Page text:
hash cons

This documentation topic relates to an experimental extension of ACL2 under development by Bob Boyer and Warren Hunt. See hons-and-memoization.

Logically, hons is merely another name for cons, i.e., the following is an ACL2 theorem.

(equal (hons x y) (cons x y))
However, hons creates a special kind of cons pair, which we call a hons pair or, for short, hons.

Hons generally runs slower than cons because in creating a hons, an attempt is made to see whether a hons already exists with the same car and cdr. This involves search and the use of hash-tables. In the worst case, honsing can be arbitrarily slow, but our experience in CCL is that honsing is generally about 20 times as slow as consing.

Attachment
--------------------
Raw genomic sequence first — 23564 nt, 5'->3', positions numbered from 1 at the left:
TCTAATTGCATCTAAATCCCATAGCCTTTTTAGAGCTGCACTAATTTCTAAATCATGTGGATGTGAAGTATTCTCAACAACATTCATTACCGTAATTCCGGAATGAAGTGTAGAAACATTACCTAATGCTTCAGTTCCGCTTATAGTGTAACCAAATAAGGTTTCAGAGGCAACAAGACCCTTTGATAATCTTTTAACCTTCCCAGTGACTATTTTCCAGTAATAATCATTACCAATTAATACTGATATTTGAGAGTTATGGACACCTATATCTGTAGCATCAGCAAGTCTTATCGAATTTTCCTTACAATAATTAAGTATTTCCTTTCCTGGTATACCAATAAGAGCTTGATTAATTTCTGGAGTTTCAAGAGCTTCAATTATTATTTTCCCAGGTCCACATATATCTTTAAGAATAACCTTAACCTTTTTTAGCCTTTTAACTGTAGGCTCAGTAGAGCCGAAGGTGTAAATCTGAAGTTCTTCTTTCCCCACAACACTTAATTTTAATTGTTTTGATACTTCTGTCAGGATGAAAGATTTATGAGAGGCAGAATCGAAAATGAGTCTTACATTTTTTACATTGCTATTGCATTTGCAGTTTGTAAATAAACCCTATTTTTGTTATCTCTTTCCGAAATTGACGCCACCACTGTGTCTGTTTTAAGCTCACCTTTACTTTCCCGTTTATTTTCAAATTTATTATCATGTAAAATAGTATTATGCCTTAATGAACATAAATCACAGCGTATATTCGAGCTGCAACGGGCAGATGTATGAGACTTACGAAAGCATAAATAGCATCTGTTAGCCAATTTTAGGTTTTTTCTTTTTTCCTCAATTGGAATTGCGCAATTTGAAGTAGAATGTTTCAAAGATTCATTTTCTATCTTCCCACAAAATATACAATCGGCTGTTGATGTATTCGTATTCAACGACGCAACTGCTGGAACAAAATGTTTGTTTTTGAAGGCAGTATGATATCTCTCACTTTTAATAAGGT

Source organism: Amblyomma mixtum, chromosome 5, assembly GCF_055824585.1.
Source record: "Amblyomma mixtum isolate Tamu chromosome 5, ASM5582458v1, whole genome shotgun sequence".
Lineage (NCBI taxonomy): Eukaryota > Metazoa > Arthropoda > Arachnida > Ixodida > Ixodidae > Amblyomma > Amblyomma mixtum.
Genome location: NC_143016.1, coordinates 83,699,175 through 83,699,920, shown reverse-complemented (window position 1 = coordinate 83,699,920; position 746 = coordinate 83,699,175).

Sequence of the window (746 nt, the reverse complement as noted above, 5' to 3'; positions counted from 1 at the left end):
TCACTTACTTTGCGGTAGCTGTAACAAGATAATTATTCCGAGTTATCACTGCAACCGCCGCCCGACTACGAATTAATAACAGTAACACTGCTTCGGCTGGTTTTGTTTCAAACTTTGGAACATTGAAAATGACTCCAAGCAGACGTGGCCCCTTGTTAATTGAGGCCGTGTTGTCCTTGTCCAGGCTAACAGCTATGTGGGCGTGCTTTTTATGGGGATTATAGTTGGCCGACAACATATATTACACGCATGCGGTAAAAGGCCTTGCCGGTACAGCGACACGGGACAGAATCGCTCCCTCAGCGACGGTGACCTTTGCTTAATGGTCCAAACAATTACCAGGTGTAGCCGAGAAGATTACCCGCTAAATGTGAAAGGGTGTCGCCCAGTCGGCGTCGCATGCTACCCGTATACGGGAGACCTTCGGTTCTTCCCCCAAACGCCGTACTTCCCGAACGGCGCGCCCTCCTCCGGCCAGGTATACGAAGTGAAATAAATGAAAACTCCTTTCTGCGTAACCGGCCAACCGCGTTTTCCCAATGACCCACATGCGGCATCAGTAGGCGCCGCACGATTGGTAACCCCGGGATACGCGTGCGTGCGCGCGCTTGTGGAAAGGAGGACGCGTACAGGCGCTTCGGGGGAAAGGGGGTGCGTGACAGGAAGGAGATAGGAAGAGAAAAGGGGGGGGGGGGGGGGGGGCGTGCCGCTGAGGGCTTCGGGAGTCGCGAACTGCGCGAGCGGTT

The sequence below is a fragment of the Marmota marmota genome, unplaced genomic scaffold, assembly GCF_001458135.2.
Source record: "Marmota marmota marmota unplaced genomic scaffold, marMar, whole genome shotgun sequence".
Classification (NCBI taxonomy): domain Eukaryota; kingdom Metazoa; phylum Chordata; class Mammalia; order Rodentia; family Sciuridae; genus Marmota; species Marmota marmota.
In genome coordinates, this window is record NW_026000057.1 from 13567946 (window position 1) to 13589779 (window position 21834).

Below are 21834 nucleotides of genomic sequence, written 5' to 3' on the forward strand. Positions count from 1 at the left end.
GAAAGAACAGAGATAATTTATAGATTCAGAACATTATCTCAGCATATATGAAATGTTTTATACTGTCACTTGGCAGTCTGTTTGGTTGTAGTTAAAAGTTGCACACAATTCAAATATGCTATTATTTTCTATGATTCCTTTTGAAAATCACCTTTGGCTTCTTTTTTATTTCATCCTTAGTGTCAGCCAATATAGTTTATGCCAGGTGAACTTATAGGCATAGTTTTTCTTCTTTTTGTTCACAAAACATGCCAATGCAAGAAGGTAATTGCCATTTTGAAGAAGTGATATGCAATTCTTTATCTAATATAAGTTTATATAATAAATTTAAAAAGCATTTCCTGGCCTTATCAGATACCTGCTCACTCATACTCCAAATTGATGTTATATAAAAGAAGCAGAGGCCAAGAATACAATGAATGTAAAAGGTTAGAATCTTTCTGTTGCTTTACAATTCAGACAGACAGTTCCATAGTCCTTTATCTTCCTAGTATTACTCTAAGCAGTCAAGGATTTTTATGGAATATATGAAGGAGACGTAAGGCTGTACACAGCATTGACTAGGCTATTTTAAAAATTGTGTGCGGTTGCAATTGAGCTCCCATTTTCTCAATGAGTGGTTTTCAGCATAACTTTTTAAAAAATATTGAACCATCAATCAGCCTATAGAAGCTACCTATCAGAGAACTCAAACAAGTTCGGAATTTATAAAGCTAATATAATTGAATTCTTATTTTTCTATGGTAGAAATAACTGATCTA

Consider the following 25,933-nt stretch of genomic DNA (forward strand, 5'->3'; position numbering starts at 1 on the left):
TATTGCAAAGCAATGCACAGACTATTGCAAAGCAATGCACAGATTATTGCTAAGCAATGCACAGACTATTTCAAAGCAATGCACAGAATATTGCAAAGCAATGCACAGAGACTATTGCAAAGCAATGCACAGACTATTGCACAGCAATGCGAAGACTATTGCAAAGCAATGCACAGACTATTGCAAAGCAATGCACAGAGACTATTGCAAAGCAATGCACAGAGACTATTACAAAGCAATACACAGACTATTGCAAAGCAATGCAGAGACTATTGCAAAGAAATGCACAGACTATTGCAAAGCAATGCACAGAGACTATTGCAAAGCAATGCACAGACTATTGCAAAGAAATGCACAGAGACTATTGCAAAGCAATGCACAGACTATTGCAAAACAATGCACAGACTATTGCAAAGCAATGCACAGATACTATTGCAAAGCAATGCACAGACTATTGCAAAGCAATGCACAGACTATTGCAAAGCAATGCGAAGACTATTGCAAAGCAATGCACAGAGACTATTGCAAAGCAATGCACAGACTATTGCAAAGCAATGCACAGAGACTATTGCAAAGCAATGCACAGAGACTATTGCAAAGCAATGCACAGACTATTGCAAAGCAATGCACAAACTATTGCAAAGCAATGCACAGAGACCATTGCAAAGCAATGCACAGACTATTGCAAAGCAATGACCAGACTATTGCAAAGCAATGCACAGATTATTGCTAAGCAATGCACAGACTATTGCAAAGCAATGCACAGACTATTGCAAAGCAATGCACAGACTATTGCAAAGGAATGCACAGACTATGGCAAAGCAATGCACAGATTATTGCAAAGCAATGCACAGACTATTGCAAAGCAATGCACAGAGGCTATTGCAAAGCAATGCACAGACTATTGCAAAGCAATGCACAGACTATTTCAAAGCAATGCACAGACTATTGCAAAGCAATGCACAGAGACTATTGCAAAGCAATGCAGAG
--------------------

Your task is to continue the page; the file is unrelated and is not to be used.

In our implementation, every hons really is a cons pair, but not every cons pair is a hons, as can be determined by using eq in raw Common Lisp. For example, consider this interaction in raw Common Lisp.

? (setq x (cons 1 2))
(1 . 2)
? (setq y (hons 1 2))
(1 . 2)
? (setq z (hons 1 2))
(1 . 2)
? (eq y z)
? (eq x y)

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